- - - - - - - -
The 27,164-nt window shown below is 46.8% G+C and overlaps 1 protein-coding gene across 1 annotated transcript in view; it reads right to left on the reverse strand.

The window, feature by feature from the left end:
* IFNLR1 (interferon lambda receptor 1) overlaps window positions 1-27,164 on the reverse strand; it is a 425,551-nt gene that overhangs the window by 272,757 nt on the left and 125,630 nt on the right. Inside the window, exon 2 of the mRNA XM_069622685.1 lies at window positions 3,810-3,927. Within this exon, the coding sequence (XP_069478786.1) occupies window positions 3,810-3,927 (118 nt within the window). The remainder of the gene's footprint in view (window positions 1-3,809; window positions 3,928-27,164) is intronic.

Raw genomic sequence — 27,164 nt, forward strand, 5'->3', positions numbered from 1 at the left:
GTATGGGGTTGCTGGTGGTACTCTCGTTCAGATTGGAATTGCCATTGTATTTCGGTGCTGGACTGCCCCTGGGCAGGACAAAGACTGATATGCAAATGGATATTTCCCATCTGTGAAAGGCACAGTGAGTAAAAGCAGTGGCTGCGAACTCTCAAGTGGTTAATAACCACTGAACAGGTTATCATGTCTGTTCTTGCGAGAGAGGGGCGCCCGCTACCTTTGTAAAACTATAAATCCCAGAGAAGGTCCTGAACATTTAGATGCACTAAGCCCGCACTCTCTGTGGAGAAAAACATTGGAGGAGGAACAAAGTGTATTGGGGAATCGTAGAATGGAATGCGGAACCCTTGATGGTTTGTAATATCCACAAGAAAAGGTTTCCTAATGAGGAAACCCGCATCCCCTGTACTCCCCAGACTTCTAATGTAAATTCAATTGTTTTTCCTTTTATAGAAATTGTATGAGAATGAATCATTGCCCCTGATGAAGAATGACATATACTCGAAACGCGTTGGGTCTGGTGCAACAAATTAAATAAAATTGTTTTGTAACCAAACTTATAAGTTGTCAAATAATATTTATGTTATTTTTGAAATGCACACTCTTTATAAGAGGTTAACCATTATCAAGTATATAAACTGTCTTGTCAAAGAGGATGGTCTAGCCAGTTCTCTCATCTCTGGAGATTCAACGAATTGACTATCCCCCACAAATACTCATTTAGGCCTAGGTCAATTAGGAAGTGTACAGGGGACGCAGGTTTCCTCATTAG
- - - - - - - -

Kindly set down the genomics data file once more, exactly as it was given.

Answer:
The 27,164-nt window shown below is 46.8% G+C and overlaps 1 protein-coding gene across 1 annotated transcript in view; it reads right to left on the reverse strand.

The window, feature by feature from the left end:
* IFNLR1 (interferon lambda receptor 1) overlaps window positions 1-27,164 on the reverse strand; it is a 425,551-nt gene that overhangs the window by 272,757 nt on the left and 125,630 nt on the right. Inside the window, exon 2 of the mRNA XM_069622685.1 lies at window positions 3,810-3,927. Within this exon, the coding sequence (XP_069478786.1) occupies window positions 3,810-3,927 (118 nt within the window). The remainder of the gene's footprint in view (window positions 1-3,809; window positions 3,928-27,164) is intronic.

Raw genomic sequence — 27,164 nt, forward strand, 5'->3', positions numbered from 1 at the left:
GTATGGGGTTGCTGGTGGTACTCTCGTTCAGATTGGAATTGCCATTGTATTTCGGTGCTGGACTGCCCCTGGGCAGGACAAAGACTGATATGCAAATGGATATTTCCCATCTGTGAAAGGCACAGTGAGTAAAAGCAGTGGCTGCGAACTCTCAAGTGGTTAATAACCACTGAACAGGTTATCATGTCTGTTCTTGCGAGAGAGGGGCGCCCGCTACCTTTGTAAAACTATAAATCCCAGAGAAGGTCCTGAACATTTAGATGCACTAAGCCCGCACTCTCTGTGGAGAAAAACATTGGAGGAGGAACAAAGTGTATTGGGGAATCGTAGAATGGAATGCGGAACCCTTGATGGTTTGTAATATCCACAAGAAAAGGTTTCCTAATGAGGAAACCCGCATCCCCTGTACTCCCCAGACTTCTAATGTAAATTCAATTGTTTTTCCTTTTATAGAAATTGTATGAGAATGAATCATTGCCCCTGATGAAGAATGACATATACTCGAAACGCGTTGGGTCTGGTGCAACAAATTAAATAAAATTGTTTTGTAACCAAACTTATAAGTTGTCAAATAATATTTATGTTATTTTTGAAATGCACACTCTTTATAAGAGGTTAACCATTATCAAGTATATAAACTGTCTTGTCAAAGAGGATGGTCTAGCCAGTTCTCTCATCTCTGGAGATTCAACGAATTGACTATCCCCCACAAATACTCATTTAGGCCTAGGTCAATTAGGAAGTGTACAGGGGACGCAGGTTTCCTCATTAG